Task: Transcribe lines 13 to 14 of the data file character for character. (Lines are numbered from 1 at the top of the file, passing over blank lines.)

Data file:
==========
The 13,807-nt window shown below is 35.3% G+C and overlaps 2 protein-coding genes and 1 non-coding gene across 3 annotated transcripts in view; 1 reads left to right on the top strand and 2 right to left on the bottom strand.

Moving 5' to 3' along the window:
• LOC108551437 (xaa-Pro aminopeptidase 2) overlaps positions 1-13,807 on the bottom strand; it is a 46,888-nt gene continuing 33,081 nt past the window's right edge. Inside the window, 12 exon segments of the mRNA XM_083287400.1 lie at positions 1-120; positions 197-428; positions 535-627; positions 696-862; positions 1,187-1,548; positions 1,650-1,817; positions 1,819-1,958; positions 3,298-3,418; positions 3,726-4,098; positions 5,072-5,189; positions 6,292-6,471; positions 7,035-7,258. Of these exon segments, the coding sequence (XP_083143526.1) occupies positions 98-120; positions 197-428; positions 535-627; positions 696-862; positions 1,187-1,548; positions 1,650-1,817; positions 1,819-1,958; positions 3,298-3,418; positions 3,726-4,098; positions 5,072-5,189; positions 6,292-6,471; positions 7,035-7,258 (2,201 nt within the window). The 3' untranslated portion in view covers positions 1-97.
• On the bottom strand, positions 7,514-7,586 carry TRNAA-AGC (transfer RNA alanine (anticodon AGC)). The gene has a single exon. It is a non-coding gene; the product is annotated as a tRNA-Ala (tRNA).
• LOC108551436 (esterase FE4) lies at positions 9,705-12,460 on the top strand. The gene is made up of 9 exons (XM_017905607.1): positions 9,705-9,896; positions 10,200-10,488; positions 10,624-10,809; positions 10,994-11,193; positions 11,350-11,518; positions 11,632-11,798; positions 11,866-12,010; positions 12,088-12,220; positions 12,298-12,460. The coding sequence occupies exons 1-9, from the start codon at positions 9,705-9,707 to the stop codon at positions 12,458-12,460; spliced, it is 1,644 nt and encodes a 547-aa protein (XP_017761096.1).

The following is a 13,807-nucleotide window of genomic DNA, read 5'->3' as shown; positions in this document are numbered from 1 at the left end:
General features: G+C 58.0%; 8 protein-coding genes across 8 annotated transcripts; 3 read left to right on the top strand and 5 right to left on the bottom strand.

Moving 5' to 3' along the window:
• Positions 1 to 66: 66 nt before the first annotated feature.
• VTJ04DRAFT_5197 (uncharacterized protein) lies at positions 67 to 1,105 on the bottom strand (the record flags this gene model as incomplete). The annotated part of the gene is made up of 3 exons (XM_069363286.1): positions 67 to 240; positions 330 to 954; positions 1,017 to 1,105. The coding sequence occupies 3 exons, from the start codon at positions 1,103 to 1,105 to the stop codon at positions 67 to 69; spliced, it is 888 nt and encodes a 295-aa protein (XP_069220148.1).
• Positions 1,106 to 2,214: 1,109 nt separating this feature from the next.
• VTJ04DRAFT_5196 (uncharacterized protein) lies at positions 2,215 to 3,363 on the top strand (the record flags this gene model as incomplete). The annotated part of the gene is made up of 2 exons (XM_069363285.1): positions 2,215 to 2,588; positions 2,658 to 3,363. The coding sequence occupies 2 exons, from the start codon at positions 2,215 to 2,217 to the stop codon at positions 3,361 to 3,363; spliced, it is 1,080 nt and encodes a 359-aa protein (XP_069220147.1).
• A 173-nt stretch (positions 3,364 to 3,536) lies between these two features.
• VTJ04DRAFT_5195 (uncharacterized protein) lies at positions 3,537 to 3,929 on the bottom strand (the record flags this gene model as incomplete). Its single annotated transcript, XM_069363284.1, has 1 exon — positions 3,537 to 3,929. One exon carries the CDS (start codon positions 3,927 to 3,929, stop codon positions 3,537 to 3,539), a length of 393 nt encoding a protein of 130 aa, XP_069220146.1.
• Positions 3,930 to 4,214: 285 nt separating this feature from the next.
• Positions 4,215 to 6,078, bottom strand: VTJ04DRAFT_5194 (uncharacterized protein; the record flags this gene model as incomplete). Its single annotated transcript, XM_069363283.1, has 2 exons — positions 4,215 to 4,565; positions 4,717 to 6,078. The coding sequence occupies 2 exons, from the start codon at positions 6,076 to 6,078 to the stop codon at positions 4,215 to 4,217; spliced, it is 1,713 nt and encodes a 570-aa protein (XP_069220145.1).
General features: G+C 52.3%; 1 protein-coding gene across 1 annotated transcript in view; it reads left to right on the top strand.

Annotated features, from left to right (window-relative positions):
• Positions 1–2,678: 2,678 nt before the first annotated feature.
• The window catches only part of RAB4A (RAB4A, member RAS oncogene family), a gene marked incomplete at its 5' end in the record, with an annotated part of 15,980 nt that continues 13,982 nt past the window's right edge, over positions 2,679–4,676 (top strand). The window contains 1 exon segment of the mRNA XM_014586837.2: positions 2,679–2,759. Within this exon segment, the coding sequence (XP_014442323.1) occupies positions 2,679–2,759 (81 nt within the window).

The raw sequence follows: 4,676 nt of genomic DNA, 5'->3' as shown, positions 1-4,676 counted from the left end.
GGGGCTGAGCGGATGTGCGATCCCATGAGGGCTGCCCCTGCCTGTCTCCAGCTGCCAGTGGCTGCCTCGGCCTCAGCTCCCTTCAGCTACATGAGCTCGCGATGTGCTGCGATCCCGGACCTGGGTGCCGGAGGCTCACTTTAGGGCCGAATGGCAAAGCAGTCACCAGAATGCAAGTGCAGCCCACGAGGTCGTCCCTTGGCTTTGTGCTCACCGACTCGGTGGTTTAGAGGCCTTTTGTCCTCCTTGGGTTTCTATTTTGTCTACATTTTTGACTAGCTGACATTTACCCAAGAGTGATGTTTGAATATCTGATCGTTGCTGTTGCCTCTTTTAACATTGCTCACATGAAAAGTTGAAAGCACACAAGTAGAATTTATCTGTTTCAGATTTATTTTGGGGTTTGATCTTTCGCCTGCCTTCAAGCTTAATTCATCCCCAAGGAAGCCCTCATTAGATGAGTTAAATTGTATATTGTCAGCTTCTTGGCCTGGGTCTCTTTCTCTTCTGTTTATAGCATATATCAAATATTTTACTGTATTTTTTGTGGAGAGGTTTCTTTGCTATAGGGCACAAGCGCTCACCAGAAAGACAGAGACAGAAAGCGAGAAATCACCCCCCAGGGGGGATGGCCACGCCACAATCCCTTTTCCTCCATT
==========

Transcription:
• A 173-nt stretch (positions 3,364 to 3,536) lies between these two features.
• VTJ04DRAFT_5195 (uncharacterized protein) lies at positions 3,537 to 3,929 on the bottom strand (the record flags this gene model as incomplete). Its single annotated transcript, XM_069363284.1, has 1 exon — positions 3,537 to 3,929. One exon carries the CDS (start codon positions 3,927 to 3,929, stop codon positions 3,537 to 3,539), a length of 393 nt encoding a protein of 130 aa, XP_069220146.1.